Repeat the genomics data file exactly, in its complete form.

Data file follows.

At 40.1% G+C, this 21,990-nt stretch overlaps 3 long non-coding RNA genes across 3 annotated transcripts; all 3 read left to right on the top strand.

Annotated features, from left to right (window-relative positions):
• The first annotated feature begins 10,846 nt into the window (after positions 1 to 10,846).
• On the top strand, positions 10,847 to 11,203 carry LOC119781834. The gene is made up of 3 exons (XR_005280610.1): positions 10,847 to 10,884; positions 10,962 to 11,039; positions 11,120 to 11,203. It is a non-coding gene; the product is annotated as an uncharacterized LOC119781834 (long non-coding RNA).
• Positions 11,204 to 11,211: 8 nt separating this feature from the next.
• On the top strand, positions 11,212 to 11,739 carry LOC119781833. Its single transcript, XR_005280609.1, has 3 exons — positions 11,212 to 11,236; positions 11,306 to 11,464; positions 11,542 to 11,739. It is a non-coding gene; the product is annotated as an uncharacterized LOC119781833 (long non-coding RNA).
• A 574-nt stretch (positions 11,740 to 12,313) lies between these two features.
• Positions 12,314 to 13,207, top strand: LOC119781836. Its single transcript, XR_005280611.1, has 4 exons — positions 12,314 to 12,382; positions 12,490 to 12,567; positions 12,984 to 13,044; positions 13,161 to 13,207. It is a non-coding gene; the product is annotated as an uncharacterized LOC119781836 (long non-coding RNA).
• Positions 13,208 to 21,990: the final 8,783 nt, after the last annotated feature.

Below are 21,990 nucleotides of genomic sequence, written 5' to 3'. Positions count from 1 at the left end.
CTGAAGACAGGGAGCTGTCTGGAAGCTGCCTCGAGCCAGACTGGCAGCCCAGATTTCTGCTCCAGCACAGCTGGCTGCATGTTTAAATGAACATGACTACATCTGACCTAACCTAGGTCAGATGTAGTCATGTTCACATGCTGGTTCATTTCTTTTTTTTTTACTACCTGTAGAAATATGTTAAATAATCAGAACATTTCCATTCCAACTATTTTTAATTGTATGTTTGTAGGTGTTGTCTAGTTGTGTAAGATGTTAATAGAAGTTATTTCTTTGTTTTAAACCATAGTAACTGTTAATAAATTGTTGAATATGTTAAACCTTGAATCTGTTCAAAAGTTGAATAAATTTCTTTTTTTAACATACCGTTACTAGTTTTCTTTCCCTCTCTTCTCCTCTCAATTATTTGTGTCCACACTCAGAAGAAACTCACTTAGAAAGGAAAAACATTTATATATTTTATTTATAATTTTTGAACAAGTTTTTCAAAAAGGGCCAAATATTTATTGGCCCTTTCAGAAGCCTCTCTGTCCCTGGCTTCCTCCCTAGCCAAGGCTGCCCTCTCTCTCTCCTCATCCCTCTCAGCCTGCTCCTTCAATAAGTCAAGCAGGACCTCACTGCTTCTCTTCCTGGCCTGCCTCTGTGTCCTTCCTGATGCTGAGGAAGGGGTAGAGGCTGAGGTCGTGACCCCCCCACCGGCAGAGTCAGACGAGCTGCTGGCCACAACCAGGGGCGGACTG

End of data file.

At 40.1% G+C, this 21,990-nt stretch overlaps 3 long non-coding RNA genes across 3 annotated transcripts; all 3 read left to right on the top strand.

Annotated features, from left to right (window-relative positions):
• The first annotated feature begins 10,846 nt into the window (after positions 1 to 10,846).
• On the top strand, positions 10,847 to 11,203 carry LOC119781834. The gene is made up of 3 exons (XR_005280610.1): positions 10,847 to 10,884; positions 10,962 to 11,039; positions 11,120 to 11,203. It is a non-coding gene; the product is annotated as an uncharacterized LOC119781834 (long non-coding RNA).
• Positions 11,204 to 11,211: 8 nt separating this feature from the next.
• On the top strand, positions 11,212 to 11,739 carry LOC119781833. Its single transcript, XR_005280609.1, has 3 exons — positions 11,212 to 11,236; positions 11,306 to 11,464; positions 11,542 to 11,739. It is a non-coding gene; the product is annotated as an uncharacterized LOC119781833 (long non-coding RNA).
• A 574-nt stretch (positions 11,740 to 12,313) lies between these two features.
• Positions 12,314 to 13,207, top strand: LOC119781836. Its single transcript, XR_005280611.1, has 4 exons — positions 12,314 to 12,382; positions 12,490 to 12,567; positions 12,984 to 13,044; positions 13,161 to 13,207. It is a non-coding gene; the product is annotated as an uncharacterized LOC119781836 (long non-coding RNA).
• Positions 13,208 to 21,990: the final 8,783 nt, after the last annotated feature.

Below are 21,990 nucleotides of genomic sequence, written 5' to 3'. Positions count from 1 at the left end.
CTGAAGACAGGGAGCTGTCTGGAAGCTGCCTCGAGCCAGACTGGCAGCCCAGATTTCTGCTCCAGCACAGCTGGCTGCATGTTTAAATGAACATGACTACATCTGACCTAACCTAGGTCAGATGTAGTCATGTTCACATGCTGGTTCATTTCTTTTTTTTTTACTACCTGTAGAAATATGTTAAATAATCAGAACATTTCCATTCCAACTATTTTTAATTGTATGTTTGTAGGTGTTGTCTAGTTGTGTAAGATGTTAATAGAAGTTATTTCTTTGTTTTAAACCATAGTAACTGTTAATAAATTGTTGAATATGTTAAACCTTGAATCTGTTCAAAAGTTGAATAAATTTCTTTTTTTAACATACCGTTACTAGTTTTCTTTCCCTCTCTTCTCCTCTCAATTATTTGTGTCCACACTCAGAAGAAACTCACTTAGAAAGGAAAAACATTTATATATTTTATTTATAATTTTTGAACAAGTTTTTCAAAAAGGGCCAAATATTTATTGGCCCTTTCAGAAGCCTCTCTGTCCCTGGCTTCCTCCCTAGCCAAGGCTGCCCTCTCTCTCTCCTCATCCCTCTCAGCCTGCTCCTTCAATAAGTCAAGCAGGACCTCACTGCTTCTCTTCCTGGCCTGCCTCTGTGTCCTTCCTGATGCTGAGGAAGGGGTAGAGGCTGAGGTCGTGACCCCCCCACCGGCAGAGTCAGACGAGCTGCTGGCCACAACCAGGGGCGGACTG